A.J. Soares vs. REAL SALT LAKE

McCarthy, Soares advise Combine participants to “relax”


FOXBOROUGH, Mass. – Three games is not much time to convince a technical staff you’re worth taking a shot on.
That’s the window provided to the approximately 65 players invited to participate in the 2012 adidas MLS Player Combine, which is set to run from Jan. 6-10 at Central Broward Regional Park in Ft. Lauderdale, Fla. Fans can watch all six matches streaming live on MLSsoccer.com.
More than 50 collegiate seniors will be joined by a group of Generation adidas players and international invitees for the five-day showcase as they all try to prove their worth ahead of the 2012 MLS SuperDraft, set for Jan. 12 at the Kansas City Convention Center.
Both A.J. Soares and Stephen McCarthy participated in last year’s Combine before being selected by the New England Revolution in the first and second rounds of the SuperDraft, respectively, and the duo reflected on the taxing experience with a similar sentiment.
“Before I got there, I was really thinking about it,” said McCarthy. “It was very nerve wracking, because you just have no idea how you’re going to do or if you’re prepared enough. You just start thinking, ‘What if I do poorly and then don’t get [drafted]?’”
“It’s definitely a little bit nerve wracking in the sense that you feel like you have three or four games to play, and you think that the teams and coaches are going to judge you based off that, which I think is true in a sense,” echoed Soares. “But also know that these coaching staffs are smart enough to know that they’re not going to judge you based solely on three games in a couple days.”
For obvious reasons, the Combine can be a mentally stressful situation for young players who often feel like they’re playing for their livelihood. But there are physical obstacles as well.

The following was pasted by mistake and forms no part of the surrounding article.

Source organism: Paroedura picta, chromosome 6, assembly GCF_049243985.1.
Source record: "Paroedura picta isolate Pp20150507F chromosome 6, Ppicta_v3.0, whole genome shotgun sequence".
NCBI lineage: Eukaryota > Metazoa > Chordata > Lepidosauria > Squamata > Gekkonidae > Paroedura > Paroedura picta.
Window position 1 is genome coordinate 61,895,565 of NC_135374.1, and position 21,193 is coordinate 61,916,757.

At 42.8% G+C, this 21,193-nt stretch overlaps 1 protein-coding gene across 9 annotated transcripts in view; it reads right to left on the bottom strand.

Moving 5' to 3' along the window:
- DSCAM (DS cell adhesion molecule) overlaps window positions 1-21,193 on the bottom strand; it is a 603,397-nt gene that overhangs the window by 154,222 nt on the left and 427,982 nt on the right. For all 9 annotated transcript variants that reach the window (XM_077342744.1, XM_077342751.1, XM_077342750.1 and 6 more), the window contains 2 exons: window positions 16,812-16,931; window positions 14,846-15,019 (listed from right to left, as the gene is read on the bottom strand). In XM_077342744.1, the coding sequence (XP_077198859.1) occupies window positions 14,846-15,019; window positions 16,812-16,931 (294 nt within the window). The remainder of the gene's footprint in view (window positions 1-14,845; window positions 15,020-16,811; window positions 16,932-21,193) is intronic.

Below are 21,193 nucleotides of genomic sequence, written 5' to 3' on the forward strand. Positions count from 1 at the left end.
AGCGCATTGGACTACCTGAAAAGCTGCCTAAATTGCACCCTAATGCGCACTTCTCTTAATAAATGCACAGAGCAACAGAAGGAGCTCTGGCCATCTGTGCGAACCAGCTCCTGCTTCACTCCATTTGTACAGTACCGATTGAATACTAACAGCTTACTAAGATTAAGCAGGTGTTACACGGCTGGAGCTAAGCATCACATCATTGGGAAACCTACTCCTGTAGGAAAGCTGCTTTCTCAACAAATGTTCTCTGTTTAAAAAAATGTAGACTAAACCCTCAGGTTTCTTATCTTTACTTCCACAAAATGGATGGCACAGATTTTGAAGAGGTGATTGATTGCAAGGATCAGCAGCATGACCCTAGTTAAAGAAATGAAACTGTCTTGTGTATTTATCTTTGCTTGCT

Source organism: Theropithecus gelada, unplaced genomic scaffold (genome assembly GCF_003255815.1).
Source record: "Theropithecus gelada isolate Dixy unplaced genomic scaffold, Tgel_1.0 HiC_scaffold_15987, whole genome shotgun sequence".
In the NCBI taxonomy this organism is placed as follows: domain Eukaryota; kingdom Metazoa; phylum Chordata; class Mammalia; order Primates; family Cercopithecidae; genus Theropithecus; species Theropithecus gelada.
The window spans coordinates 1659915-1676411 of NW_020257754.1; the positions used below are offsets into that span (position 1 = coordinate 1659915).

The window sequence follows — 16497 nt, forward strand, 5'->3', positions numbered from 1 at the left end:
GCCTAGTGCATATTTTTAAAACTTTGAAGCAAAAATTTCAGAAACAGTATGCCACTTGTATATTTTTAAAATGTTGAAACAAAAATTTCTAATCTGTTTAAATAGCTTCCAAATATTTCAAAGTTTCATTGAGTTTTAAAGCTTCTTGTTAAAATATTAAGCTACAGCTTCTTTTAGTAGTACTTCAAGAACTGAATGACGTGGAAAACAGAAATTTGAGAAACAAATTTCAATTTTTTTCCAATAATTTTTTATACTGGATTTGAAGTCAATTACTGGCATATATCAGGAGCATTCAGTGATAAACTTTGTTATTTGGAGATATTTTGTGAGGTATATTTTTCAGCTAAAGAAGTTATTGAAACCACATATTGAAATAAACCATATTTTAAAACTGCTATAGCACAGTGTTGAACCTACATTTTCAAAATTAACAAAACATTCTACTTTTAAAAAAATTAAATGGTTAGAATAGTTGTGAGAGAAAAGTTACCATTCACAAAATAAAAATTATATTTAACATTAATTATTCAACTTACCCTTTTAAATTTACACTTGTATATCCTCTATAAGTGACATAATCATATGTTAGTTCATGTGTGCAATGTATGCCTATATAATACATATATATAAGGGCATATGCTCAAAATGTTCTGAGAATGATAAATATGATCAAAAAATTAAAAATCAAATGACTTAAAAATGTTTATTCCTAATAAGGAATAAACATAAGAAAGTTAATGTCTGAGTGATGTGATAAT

The tightly-packed schedule includes a trio of games for each team within a five-day span, with just one day off between each game. Add in the fact that many teammates at the Combine meet each other moments before stepping onto the field and it’s easy to understand why the first and last games of the weekend are often a bit rough.
“It’s really difficult because typically you haven’t played with any of the players or maybe you’ve played with one or two of them,” said Soares. “But I think it can also present a problem where guys might try a little too hard to make themselves look good.”
Thus presents the biggest dilemma players face at the Combine: Is it more important to make myself look good or make my team look good?
According to McCarthy, the answer is actually one and the same.
“There’s a fine line between trying to show the best that you can for yourself and then trying to win games, which makes everyone on your team look better if you’re playing better together,” he said. “I think the wrong attitude would be to go in thinking that I want to just make myself look the best I can.
“I think the two teams that did the best (last year) were just the teams which moved the ball and tried to help each other out,” McCarthy added. “It’s difficult because you want to try to make sure everyone knows what you can do, but I think in the end it’s best if you help each other out as a team.”
Despite the inherent difficulties, both McCarthy and Soares said the key to approaching the Combine is with a relaxed attitude.
“Mostly just relax, because it’s not going to be the end of the world if you have one bad day,” McCarthy said when asked what advice he would give to those players about to begin the Combine. “There are a couple days, so everyone’s going to see what you can do. You have to just relax and stop thinking about [it].”
“You definitely have to go down there relaxed and approach the games just like you would with whatever team you were with before,” Soares added. “You just have to go relaxed, play the game just like you’re on a team that you want to win and that’s the best way to look good.”